Sciatica causes radiating pain in the lower back, hips, and legs that may make it difficult to get a good night’s sleep. The pain can be short-term or it can persist for a while. In either case, having a mattress that cushions sore spots and takes pressure off the lower back can be a crucial step to getting some shut-eye.
Drawing on years of experience in the mattress industry, we’ve evaluated beds with special attention toward pressure relief and support, which can both help alleviate sciatica-related pain. Our testers also looked at other criteria such as breathability and motion isolation.
Want to learn more about how we choose our top mattress picks? Visit our list of best mattresses for more details. If you’re seeking relief for sciatica-related discomfort, another helpful resource is our list of the best mattresses for back pain.
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Watch Video: We Tested the Best Mattresses for Sciatica – Here Are Our Favorites
Watch the video below to get a closer look at some of our top mattress picks for sleepers with sciatica.
Read our mattress profiles below to learn more about our top picks and how they might benefit people who experience sciatica. We also offer a comprehensive buyer’s guide to finding mattresses that can help with sciatica pain. Our guide dives into the different ways a mattress can impact sciatica pain and provides tips on how to pick a mattress for your body type, preferred sleep position, and other factors.
Data-Driven Results You Can Trust
Our Sleep Foundation team ranges in body weight and sleep preference, allowing us to accurately match sleepers with the appropriate mattress. We have spent years testing mattresses and researching sleep health, so we know what to look for when selecting the best models. Our rigorous testing process includes a thorough look at pressure relief and support, which are critical for those who experience sciatica.
How Our Testing Process Works
When reviewing mattresses, we use physical methods like lying down and switching sleep positions as well as technology for pressure point mapping. We continually review new mattresses to provide you with the most comprehensive and current information about the best mattresses for sciatica.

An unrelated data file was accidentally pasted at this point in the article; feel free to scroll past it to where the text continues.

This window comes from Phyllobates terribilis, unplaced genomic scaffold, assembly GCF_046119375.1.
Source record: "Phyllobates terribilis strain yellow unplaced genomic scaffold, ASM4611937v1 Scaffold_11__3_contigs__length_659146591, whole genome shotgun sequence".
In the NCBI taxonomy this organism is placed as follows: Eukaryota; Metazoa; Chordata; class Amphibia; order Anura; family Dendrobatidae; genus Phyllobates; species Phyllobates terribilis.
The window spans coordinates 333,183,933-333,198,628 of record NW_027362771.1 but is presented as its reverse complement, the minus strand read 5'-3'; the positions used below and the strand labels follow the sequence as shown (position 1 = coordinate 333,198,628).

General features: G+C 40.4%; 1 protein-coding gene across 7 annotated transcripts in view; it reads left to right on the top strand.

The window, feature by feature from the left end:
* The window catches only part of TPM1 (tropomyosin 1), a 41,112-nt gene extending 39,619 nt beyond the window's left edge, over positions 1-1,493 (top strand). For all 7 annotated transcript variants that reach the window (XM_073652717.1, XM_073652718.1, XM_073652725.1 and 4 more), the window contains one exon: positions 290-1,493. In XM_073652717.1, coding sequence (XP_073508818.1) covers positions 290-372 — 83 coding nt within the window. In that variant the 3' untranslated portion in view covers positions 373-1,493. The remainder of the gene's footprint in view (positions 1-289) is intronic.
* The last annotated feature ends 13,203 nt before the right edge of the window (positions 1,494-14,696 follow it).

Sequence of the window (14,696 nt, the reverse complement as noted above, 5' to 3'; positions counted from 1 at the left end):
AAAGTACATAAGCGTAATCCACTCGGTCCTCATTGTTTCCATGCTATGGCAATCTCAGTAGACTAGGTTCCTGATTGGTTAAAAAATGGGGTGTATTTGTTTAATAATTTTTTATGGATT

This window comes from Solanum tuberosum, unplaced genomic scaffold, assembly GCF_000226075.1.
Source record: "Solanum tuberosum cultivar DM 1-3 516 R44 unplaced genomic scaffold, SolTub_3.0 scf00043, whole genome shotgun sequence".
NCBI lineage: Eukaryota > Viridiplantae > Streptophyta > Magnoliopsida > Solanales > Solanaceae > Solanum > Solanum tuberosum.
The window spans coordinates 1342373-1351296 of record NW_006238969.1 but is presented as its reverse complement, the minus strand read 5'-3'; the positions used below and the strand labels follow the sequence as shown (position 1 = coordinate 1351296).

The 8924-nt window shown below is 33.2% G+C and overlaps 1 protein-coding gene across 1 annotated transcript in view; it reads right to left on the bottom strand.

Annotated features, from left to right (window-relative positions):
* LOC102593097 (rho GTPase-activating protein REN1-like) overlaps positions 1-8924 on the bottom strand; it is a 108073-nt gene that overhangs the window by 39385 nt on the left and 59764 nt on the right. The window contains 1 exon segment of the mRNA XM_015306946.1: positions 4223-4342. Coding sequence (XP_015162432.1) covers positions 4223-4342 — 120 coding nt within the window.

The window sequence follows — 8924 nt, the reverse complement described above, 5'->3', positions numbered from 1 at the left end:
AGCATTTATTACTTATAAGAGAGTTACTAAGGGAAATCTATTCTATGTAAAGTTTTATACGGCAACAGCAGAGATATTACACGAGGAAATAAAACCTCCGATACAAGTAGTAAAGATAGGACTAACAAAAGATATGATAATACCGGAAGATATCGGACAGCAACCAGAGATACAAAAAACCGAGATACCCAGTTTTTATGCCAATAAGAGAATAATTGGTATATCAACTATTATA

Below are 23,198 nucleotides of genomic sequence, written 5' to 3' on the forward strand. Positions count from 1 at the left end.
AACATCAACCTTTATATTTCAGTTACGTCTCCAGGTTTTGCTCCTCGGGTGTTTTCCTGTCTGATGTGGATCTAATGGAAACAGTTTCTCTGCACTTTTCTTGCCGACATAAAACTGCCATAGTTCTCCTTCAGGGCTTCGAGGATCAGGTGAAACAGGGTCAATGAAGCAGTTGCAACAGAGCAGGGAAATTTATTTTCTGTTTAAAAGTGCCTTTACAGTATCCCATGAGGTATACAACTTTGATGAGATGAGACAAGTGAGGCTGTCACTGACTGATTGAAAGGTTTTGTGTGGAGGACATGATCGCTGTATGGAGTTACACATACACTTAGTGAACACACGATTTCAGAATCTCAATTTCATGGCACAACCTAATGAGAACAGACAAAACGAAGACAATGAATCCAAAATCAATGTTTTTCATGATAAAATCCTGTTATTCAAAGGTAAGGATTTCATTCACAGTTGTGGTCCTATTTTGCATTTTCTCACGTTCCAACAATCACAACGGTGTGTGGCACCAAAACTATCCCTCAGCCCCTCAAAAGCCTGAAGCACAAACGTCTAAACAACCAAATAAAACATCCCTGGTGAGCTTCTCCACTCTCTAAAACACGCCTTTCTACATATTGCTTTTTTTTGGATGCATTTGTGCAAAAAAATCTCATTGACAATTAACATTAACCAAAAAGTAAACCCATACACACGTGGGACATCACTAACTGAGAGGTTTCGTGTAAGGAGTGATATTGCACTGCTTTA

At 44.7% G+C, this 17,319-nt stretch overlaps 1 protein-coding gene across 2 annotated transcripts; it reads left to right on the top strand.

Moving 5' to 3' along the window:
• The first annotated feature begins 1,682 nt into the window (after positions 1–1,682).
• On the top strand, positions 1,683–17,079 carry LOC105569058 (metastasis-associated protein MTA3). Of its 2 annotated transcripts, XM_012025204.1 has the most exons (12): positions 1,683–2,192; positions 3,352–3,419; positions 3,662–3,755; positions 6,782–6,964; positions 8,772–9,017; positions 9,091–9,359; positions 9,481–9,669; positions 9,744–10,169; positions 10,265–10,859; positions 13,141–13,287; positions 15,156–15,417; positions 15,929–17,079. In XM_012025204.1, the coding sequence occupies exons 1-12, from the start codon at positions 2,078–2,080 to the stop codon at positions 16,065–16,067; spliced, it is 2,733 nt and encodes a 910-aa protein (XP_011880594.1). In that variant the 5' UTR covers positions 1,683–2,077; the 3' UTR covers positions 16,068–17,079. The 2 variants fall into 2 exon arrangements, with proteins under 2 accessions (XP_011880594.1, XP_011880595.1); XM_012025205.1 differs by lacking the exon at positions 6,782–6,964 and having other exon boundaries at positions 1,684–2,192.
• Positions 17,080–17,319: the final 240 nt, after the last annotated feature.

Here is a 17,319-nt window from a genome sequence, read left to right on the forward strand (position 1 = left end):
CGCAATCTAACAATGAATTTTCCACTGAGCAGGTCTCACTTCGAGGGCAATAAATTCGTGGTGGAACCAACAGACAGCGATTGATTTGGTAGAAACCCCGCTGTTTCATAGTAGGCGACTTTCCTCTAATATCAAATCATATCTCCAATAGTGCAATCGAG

Read on to find out about our product research methodology:
Dive Deeper – In-Depth Mattress Guides
For more help finding a mattress that’s right for you, you can browse our guides sorted by mattresses for your particular requirements.
How to Choose a Mattress for Sciatica
People with sciatica experience pain and numbness in the lower back, hips, buttocks, and legs. The pain can occur on one or both sides of the body, and in severe cases, sciatica may even interfere with bladder function. Studies estimate that the lifetime prevalence of sciatica may be between 13 and 40 percent.
Not surprisingly, people who have sciatica often have trouble finding a comfortable sleep position. Unfortunately, poor-quality sleep can lead us to experience pain more vividly, provoking a vicious cycle that’s hard to break.
A mattress with above-average pressure relief and support can help minimize aches and pains from sciatica and help you get a better rest. Some sleepers may also have additional needs, such as motion isolation to reduce disruptions from their partner’s movement or strong edges to facilitate getting in and out of bed.
This guide discusses the impact of sciatica on your sleep and provides advice on how to choose the best mattress for sciatica based on your body type, preferred sleep position, and other factors.
What to Look for in a Mattress